Dozens of residents young and old traded their boots for sneakers this past weekend for Homer’s inaugural Walk with a Doc event, a localization of an international program.
Led by Dr. Rob Downey, a functional medicine provider and chief of staff at South Peninsula Hospital, about 35 people made laps around Homer’s new South Peninsula Athletic and Recreation Center on Saturday, Oct. 7. They talked with Downey about their health, in particular blood pressure, which was the topic of the day, while getting exercise that is sometimes hard to come by during Alaska’s dark winter months.
Walk with a Doc was launched in 2005 by Dr. David Sabgir, a cardiologist in Columbus, Ohio who was frustrated with the challenges of encouraging changes in his patient’s behavior in a traditional clinical setting.
Sabgir invited his patients to join him on a walk in a local park, and the movement began. There are now walks with docs in more than 300 locations around the country and globe, something Bonita Banks, the community health and wellness coordinator for South Peninsula Hospital, was aware of and wanted to bring to Homer for two years.
“As a community educator, I have all these programs that I try to keep on top of,” Banks said. “So then a year ago I finally reached out to Walk with a Doc, and they were super excited. They were just starting one in Valdez, and there is one in Anchorage.”
For now, the walks will happen once a month on the first Saturday, though Banks would eventually like to expand the program to twice a month. Each walk will feature a different doctor and a difference health topic.
At Saturday’s inaugural walk, a registered nurse was also on hand giving free blood pressure readings since that was the day’s main topic.
“It just combines so many aspects,” Banks said. “We’ve got the doctor giving health information, we’ve got people socializing, we’ve got people doing preventative health care for themselves and maybe building a new routine around walking.”
Of all the factors in getting the program up and running in Homer, finding physicians to participate was not one of the challenges, Banks said. Doctors from South Peninsula Hospital have been very receptive and even stop her in the hallway to ask about getting involved with the program.
Downey said it was a no-brainer given his experience in functional medicine. Banks asked him to champion the program, which he said he agreed to as long as multiple doctors could lead the actual walks.
“Exercise is one of the big five,” Downey said. “Exercise, sleep, social support, food and stress management are the big five for health.” “… Today we’re talking about high blood pressure, but exercise decreases heart attack and stroke risk, decreases cancer risk, help’s people’s mood, helps people sleep, decreases their weight, on and on, you name it.”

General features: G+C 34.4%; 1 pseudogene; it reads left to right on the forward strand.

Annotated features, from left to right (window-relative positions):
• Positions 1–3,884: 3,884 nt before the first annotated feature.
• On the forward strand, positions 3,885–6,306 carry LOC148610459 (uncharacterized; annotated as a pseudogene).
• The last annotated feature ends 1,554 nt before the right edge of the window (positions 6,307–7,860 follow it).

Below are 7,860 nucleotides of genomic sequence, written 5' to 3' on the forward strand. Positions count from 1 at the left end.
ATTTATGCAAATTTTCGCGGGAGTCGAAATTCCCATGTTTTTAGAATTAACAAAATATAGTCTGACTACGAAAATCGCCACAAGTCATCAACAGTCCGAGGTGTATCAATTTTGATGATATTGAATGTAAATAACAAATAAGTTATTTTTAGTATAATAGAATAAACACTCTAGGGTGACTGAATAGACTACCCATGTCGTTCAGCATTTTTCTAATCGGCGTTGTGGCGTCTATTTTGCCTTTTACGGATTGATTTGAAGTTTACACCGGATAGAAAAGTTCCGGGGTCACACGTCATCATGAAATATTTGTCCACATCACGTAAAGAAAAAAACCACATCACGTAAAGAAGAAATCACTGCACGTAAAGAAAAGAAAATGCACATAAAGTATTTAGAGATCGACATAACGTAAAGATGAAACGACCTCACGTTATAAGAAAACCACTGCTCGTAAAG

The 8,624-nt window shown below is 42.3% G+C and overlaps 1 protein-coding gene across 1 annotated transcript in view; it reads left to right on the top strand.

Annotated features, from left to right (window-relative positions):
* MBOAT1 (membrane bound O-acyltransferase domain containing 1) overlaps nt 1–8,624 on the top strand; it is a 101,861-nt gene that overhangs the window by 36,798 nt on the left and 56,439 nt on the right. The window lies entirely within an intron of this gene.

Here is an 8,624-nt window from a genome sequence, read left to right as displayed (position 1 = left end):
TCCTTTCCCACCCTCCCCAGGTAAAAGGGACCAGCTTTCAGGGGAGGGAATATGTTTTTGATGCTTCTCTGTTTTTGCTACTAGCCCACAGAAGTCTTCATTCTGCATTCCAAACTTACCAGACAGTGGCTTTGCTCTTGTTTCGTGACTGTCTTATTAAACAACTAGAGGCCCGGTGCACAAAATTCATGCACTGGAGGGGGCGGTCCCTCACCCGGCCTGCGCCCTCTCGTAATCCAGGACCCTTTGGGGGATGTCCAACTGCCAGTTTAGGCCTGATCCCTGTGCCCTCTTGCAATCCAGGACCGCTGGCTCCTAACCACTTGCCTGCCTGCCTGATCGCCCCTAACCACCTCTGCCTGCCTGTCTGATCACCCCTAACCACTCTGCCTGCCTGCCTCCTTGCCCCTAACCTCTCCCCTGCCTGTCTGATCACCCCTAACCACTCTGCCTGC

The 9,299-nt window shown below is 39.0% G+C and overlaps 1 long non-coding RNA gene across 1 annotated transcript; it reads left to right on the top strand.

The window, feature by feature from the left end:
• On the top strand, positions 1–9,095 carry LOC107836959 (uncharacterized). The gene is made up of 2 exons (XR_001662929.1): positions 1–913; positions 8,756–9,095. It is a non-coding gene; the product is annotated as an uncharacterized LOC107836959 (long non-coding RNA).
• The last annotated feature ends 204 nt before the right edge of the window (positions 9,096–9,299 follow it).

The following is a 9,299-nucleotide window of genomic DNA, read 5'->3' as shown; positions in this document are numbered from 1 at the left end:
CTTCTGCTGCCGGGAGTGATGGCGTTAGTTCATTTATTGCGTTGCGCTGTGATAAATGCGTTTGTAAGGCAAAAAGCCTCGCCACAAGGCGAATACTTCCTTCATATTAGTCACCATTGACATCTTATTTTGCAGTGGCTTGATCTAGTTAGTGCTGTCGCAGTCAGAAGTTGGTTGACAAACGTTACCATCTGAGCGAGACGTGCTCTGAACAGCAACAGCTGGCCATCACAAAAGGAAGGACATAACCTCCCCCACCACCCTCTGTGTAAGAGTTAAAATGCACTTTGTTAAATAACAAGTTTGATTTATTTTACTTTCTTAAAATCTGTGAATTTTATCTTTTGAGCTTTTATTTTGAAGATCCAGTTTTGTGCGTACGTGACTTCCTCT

One big advantage of the program is that walking is accessible to people of a wide range of abilities, Downey said, in that it doesn’t require money or fancy equipment and that it’s simple to do.
“Humans are built to walk,” he said. “So there’s a real elegance to walking and in some ways it gets overlooked.”
The recent opening of the SPARC building proved perfect for Banks’ plan for Walk with a Doc. Before that, she wasn’t sure exactly where the program could be held in town.
“I didn’t know where we were going to walk, because I wanted someplace that was safe, accessible for all abilities, warm in the winter. So then when SPARC was happening, I timed starting Walk with a Doc with when this would be ready, so we’ve been in close communication about it.”
At Monday night’s Homer City Council Meeting, SPARC Executive Director Bailey Lowney gave a presentation on the building’s opening to council members. Walk with a Doc was one of the first public events to be held in the new facility, which Lowney said has already seen use by several groups like youth hockey and soccer teams.
“It’s toddlers to seniors,” she said. “It’s truly a community space.”
Volunteers started building SPARC about a year ago, and Lowney said it’s been a huge community effort since then. With it opening just ahead of the winter season, Lowney said SPARC will also offer morning and afternoon walking sessions. She said this will provide a place for people to go to avoid the dark and icy conditions that might keep them from walking otherwise.
“A bunch of my patients drop off their exercise in the winter in Homer,” Downey said, saying they cite uneven footing.
In the coming months, SPARC will offer indoor soccer leagues, the walking sessions, parent and child open play time, ultimate frisbee, dodgeball and dry land practices for hockey.
For more information on programs and opportunities at SPARC, visit sparchomer.org.